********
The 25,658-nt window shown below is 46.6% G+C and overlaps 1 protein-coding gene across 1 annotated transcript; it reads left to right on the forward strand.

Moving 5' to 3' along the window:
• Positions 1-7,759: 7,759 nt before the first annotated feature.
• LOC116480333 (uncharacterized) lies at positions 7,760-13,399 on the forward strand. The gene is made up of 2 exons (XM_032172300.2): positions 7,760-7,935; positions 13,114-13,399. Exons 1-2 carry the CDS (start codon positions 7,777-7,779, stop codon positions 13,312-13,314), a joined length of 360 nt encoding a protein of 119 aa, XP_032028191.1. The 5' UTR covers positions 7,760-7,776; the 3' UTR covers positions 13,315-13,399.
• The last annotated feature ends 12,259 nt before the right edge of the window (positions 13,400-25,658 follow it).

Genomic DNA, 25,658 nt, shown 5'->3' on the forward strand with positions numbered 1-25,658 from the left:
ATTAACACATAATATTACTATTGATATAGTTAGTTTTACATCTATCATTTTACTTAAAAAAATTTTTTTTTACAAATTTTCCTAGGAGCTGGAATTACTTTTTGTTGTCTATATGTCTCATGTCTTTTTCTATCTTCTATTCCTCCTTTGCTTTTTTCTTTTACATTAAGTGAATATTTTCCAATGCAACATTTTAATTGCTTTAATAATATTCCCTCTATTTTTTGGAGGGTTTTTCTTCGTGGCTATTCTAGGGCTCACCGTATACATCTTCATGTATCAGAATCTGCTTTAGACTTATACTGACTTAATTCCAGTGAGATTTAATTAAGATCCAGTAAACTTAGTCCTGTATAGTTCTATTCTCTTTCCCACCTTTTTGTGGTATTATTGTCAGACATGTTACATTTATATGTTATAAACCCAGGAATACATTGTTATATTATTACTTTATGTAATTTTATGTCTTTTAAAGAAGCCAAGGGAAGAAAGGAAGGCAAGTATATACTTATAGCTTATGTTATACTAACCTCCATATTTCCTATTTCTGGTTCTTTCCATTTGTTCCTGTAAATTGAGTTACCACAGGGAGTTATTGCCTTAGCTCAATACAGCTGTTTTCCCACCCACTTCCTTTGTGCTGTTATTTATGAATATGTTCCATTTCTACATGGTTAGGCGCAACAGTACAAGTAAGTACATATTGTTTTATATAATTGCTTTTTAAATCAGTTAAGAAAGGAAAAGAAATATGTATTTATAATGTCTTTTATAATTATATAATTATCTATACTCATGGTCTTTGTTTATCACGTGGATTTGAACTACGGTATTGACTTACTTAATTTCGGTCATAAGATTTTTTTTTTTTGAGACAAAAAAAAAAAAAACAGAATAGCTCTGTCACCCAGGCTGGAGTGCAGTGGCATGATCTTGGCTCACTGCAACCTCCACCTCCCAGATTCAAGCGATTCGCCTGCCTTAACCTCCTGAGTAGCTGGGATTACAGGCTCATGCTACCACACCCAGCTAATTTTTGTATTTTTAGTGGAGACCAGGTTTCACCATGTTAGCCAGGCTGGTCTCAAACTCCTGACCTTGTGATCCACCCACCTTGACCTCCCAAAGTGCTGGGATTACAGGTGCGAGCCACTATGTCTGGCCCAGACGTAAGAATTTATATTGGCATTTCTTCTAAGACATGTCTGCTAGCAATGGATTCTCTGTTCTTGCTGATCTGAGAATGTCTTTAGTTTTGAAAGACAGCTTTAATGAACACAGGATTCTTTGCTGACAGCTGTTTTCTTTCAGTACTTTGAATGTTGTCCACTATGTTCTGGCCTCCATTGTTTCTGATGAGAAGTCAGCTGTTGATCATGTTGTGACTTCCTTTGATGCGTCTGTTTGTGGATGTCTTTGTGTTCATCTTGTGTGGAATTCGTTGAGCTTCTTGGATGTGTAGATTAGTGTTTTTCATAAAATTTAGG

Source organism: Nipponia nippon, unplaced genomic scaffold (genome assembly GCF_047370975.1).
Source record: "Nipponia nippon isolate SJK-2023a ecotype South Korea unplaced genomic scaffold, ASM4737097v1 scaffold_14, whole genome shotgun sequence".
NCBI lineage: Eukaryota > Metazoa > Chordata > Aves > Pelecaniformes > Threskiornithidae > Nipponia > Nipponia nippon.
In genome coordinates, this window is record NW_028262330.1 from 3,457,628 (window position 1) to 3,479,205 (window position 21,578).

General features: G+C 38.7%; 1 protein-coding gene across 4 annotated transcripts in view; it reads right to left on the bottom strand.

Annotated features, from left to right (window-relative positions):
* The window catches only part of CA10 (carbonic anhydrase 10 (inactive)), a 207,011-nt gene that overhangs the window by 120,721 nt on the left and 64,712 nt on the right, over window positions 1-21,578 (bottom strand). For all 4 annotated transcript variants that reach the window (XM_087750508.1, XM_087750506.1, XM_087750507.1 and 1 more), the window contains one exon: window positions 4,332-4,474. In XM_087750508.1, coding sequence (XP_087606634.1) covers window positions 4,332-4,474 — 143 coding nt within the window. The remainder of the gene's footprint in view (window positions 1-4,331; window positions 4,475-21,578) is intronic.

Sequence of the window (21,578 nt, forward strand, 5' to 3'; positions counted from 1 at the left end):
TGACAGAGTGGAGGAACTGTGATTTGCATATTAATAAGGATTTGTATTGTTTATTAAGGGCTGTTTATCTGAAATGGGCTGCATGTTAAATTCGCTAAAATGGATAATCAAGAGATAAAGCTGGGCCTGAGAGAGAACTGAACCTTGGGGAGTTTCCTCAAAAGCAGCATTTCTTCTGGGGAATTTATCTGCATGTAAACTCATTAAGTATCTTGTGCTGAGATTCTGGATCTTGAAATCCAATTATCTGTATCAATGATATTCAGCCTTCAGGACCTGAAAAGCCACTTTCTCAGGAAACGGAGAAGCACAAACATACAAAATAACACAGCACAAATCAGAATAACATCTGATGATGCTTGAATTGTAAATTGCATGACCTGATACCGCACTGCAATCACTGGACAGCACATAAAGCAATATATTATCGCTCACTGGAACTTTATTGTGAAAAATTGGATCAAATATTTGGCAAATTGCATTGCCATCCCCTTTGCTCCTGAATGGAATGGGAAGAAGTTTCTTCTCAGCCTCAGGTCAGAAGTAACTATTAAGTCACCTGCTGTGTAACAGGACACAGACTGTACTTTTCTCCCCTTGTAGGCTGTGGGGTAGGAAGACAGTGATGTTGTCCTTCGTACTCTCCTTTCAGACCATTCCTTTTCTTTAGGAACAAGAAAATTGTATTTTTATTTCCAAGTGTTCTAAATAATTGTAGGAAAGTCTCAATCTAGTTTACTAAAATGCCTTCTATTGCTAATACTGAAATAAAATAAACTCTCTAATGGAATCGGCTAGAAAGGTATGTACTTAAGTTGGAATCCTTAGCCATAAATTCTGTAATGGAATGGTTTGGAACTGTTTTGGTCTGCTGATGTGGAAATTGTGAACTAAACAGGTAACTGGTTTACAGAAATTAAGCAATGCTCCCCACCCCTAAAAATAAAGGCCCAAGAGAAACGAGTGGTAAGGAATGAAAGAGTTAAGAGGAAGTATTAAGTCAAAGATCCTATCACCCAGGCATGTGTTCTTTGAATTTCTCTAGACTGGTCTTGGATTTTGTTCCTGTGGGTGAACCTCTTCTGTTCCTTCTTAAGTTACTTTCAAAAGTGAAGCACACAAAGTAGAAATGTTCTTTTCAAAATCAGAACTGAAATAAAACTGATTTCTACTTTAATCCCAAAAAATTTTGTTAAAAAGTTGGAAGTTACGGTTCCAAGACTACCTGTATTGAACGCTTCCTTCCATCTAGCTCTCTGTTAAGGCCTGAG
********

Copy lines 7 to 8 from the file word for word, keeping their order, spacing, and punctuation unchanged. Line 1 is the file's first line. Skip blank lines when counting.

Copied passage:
ATTAACACATAATATTACTATTGATATAGTTAGTTTTACATCTATCATTTTACTTAAAAAAATTTTTTTTTACAAATTTTCCTAGGAGCTGGAATTACTTTTTGTTGTCTATATGTCTCATGTCTTTTTCTATCTTCTATTCCTCCTTTGCTTTTTTCTTTTACATTAAGTGAATATTTTCCAATGCAACATTTTAATTGCTTTAATAATATTCCCTCTATTTTTTGGAGGGTTTTTCTTCGTGGCTATTCTAGGGCTCACCGTATACATCTTCATGTATCAGAATCTGCTTTAGACTTATACTGACTTAATTCCAGTGAGATTTAATTAAGATCCAGTAAACTTAGTCCTGTATAGTTCTATTCTCTTTCCCACCTTTTTGTGGTATTATTGTCAGACATGTTACATTTATATGTTATAAACCCAGGAATACATTGTTATATTATTACTTTATGTAATTTTATGTCTTTTAAAGAAGCCAAGGGAAGAAAGGAAGGCAAGTATATACTTATAGCTTATGTTATACTAACCTCCATATTTCCTATTTCTGGTTCTTTCCATTTGTTCCTGTAAATTGAGTTACCACAGGGAGTTATTGCCTTAGCTCAATACAGCTGTTTTCCCACCCACTTCCTTTGTGCTGTTATTTATGAATATGTTCCATTTCTACATGGTTAGGCGCAACAGTACAAGTAAGTACATATTGTTTTATATAATTGCTTTTTAAATCAGTTAAGAAAGGAAAAGAAATATGTATTTATAATGTCTTTTATAATTATATAATTATCTATACTCATGGTCTTTGTTTATCACGTGGATTTGAACTACGGTATTGACTTACTTAATTTCGGTCATAAGATTTTTTTTTTTTGAGACAAAAAAAAAAAAAACAGAATAGCTCTGTCACCCAGGCTGGAGTGCAGTGGCATGATCTTGGCTCACTGCAACCTCCACCTCCCAGATTCAAGCGATTCGCCTGCCTTAACCTCCTGAGTAGCTGGGATTACAGGCTCATGCTACCACACCCAGCTAATTTTTGTATTTTTAGTGGAGACCAGGTTTCACCATGTTAGCCAGGCTGGTCTCAAACTCCTGACCTTGTGATCCACCCACCTTGACCTCCCAAAGTGCTGGGATTACAGGTGCGAGCCACTATGTCTGGCCCAGACGTAAGAATTTATATTGGCATTTCTTCTAAGACATGTCTGCTAGCAATGGATTCTCTGTTCTTGCTGATCTGAGAATGTCTTTAGTTTTGAAAGACAGCTTTAATGAACACAGGATTCTTTGCTGACAGCTGTTTTCTTTCAGTACTTTGAATGTTGTCCACTATGTTCTGGCCTCCATTGTTTCTGATGAGAAGTCAGCTGTTGATCATGTTGTGACTTCCTTTGATGCGTCTGTTTGTGGATGTCTTTGTGTTCATCTTGTGTGGAATTCGTTGAGCTTCTTGGATGTGTAGATTAGTGTTTTTCATAAAATTTAGG

Source organism: Nipponia nippon, unplaced genomic scaffold (genome assembly GCF_047370975.1).